Grant options are not supported for column privileges” should be returned for the first statement. This is because only a table’s owner or a superuser can grant column-level privileges and to maintain simple security model.
- Validate if above permissions have been granted with the following code:
- The query should return six rows. See the following code:
The output above shows:
attaclcolumn value “rw”)
attaclcolumn value “r”)
- After you confirmed the column-level access control are correct, run as user
salesto query table
customer_vwand materialized view
customernation_mvusing the following code:
- Each select statement should return permission denied error as the user does not have permissions to all columns of the objects being queried. See the following code:
- Query only the columns
view customer_vwand materialized view
customernation_mvwith the following code:
- Each select statement should return five rows as user
saleshas permission to query columns
accountbalance. See the following code:
- Update the
accountbalancecolumn with the following code:
- The select statement should return one row that shows value 2000. See the following code:
- Update the
accountbalancecolumn with condition
nationid=1by using the following code:
- The update statement should return permission denied error as user sales does not have column-level privileges on column nationid in the where clause.
- Query the count of record group by nationid with the following code:
- The select statement should return permission denied error as user
salesdoesn’t have column-level privileges on column
nationidin the group by clause.
- Please also note that column-level privileges are checked for columns not only in the select list but also
havingclause and other clauses of a query that require
SELECT/UPDATEprivileges on a column.
- Remove column
marketsegmentfrom column-level access control for user sales using
REVOKEcommand and see what happens. Enter the following code:
- As you can see, user
salesis no longer able to view
marketsegmentfrom table customer.
- Enter the following code to query column
- The statement should return five rows as user
salesstill has access to column
marketsegmenton the view even though column-level privileges have been revoked from table
customer. Views execute with the permissions of the view owner so it will still continue to work as long as the view’s owner still has column or table-level privileges on the base tables used by the view. To prevent unauthorized access of the sensitive data, the column-level privileges for user sales should be revoked from the view as well.
- Revoke all permissions for user
saleswith the following code:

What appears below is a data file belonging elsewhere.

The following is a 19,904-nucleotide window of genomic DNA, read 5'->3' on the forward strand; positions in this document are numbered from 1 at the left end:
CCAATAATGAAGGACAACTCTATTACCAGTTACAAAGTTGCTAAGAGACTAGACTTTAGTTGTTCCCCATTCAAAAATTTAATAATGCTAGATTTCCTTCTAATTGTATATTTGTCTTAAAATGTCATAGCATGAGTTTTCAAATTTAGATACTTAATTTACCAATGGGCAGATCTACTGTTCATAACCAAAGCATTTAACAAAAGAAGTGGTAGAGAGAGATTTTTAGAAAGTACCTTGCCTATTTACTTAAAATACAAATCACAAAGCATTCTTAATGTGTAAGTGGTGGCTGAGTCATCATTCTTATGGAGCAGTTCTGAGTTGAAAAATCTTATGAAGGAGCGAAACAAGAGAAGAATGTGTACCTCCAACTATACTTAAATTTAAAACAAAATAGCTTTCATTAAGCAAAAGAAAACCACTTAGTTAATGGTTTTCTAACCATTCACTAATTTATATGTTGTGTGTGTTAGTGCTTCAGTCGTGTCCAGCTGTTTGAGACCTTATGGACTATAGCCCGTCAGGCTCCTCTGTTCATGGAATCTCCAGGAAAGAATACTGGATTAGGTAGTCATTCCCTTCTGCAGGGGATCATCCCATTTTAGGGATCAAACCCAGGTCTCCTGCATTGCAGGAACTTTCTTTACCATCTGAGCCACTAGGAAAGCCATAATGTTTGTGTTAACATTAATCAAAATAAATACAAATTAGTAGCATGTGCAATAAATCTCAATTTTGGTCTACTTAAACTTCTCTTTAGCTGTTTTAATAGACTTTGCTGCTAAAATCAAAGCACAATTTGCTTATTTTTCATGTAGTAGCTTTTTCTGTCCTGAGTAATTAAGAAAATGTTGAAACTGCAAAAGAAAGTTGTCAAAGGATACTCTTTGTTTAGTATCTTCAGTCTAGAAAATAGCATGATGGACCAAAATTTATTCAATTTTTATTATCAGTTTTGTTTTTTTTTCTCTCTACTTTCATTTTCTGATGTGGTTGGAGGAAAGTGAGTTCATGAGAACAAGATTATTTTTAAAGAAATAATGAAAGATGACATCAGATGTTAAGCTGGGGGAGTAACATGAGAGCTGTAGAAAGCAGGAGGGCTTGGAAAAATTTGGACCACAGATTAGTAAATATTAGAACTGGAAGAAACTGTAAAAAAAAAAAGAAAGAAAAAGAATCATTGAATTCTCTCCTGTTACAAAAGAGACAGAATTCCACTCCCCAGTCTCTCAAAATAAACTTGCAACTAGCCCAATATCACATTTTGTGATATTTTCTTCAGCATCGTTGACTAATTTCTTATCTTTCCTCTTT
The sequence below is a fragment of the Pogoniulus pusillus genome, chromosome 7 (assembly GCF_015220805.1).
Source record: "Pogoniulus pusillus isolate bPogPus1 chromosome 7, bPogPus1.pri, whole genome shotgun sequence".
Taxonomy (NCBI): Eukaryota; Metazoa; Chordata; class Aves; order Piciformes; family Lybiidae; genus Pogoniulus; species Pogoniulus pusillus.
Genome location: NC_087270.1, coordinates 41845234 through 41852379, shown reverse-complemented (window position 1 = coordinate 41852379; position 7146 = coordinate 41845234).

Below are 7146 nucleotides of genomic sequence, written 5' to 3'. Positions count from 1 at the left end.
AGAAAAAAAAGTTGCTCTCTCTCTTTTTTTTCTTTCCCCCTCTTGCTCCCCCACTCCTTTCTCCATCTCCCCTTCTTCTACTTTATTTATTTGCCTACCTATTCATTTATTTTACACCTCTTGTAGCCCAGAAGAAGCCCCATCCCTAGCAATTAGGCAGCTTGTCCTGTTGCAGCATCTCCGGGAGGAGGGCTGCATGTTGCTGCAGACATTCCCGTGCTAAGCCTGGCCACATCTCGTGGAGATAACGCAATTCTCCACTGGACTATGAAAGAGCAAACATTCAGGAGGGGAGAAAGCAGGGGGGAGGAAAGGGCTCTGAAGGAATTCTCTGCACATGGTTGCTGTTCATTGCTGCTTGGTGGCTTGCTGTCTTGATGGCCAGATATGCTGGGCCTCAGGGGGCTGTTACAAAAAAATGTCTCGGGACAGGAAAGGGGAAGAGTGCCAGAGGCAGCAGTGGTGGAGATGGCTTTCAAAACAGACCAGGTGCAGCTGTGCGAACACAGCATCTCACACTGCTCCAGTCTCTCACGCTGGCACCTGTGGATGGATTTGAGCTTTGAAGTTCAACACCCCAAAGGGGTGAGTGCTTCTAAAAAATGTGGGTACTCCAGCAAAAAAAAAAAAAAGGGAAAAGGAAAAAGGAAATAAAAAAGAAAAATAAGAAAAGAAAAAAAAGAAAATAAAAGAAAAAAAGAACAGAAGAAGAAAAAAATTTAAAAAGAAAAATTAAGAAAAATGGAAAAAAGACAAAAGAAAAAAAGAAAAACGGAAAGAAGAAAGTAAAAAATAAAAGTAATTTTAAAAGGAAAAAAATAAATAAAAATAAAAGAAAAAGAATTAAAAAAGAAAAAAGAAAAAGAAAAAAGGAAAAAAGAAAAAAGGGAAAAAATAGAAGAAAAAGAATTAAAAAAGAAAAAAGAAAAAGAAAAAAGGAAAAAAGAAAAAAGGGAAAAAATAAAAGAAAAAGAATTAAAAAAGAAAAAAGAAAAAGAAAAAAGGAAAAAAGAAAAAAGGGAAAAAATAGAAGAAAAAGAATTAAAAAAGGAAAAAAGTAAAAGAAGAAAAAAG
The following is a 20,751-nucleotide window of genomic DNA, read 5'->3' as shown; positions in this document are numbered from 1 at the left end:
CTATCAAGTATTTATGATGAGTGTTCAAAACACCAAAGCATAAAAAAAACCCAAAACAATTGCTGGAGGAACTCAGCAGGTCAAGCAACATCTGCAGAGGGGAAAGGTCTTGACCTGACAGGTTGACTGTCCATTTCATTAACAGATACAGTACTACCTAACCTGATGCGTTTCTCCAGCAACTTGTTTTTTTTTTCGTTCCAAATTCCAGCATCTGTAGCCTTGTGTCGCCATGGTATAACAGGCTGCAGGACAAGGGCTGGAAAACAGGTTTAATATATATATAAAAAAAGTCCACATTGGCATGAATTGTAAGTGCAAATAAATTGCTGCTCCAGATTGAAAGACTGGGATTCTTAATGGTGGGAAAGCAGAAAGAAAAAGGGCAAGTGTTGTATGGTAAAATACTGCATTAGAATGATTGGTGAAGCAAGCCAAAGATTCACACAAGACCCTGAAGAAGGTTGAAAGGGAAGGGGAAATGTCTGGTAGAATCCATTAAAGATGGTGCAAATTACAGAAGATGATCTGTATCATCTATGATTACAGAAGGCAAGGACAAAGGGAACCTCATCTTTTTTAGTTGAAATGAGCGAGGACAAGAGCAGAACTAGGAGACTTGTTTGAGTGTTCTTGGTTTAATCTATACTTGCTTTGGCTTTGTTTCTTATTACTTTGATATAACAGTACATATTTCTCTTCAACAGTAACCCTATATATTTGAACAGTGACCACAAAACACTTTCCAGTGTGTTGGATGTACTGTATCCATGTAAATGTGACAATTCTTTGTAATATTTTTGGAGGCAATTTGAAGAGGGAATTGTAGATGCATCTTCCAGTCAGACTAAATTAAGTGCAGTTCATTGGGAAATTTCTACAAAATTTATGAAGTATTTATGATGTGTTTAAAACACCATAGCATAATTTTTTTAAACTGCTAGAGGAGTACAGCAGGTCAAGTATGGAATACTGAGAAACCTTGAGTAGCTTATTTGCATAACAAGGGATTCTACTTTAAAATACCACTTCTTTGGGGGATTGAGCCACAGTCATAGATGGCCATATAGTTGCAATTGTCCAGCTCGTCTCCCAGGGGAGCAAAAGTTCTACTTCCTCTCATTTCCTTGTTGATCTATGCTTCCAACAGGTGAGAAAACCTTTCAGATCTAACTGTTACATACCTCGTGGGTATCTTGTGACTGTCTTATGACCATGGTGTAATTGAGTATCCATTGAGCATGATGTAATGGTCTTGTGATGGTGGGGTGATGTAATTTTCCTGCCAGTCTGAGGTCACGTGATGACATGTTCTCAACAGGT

- Query the table, view and materialized view again with user
salesusing the following code:
- Permission denied error should be returned and this shows that
REVOKEis able to remove all permissions.
As summary, a simple
GRANT statement will enable column-level access control on Amazon Redshift table, view and materialized view. A
REVOKE statement is what you need to remove the permission. This eliminates the complexity of legacy views-based access control to achieve fine-grained read and write access control.
Once you are done with above testing, you can remove the objects and users with the following code:
Amazon Redshift is secure by default and security doesn’t cost extra. It provides Authentication (Active Directory, Okta, Ping Federate, and Azure AD), Federation and comes pre-integrated with AWS IAM and KMS. It also supports table-based access control for data in Amazon Redshift and column-level access control for data in Amazon S3 through Amazon Redshift Spectrum since September 2019. Amazon Redshift now supports access control at a column-level for local tables, eliminating the need to implement view-based access control or using another system.
This post showed you how easy it is to setup Amazon Redshift column-level access control. The use case in this post demonstrated how to confirm that you have fine-grained access on the table, view, and materialized view. You can adopt this feature to support your business needs.
If you have any questions or suggestions, please leave a comment below.
About the Authors
BP Yau is a Data Warehouse Specialist Solutions Architect at AWS. His role is to help customers architect big data solutions to process data at scale. Before AWS, he helped Amazon.com Supply Chain Optimization Technologies migrate the Oracle Data Warehouse to Amazon Redshift and built the next generation big data analytics platform using AWS technologies.
Srikanth Sopirala is a Sr. Specialist Solutions Architect focused on Analytics at AWS. He is passionate about helping customers build scalable data and analytics solutions in the cloud.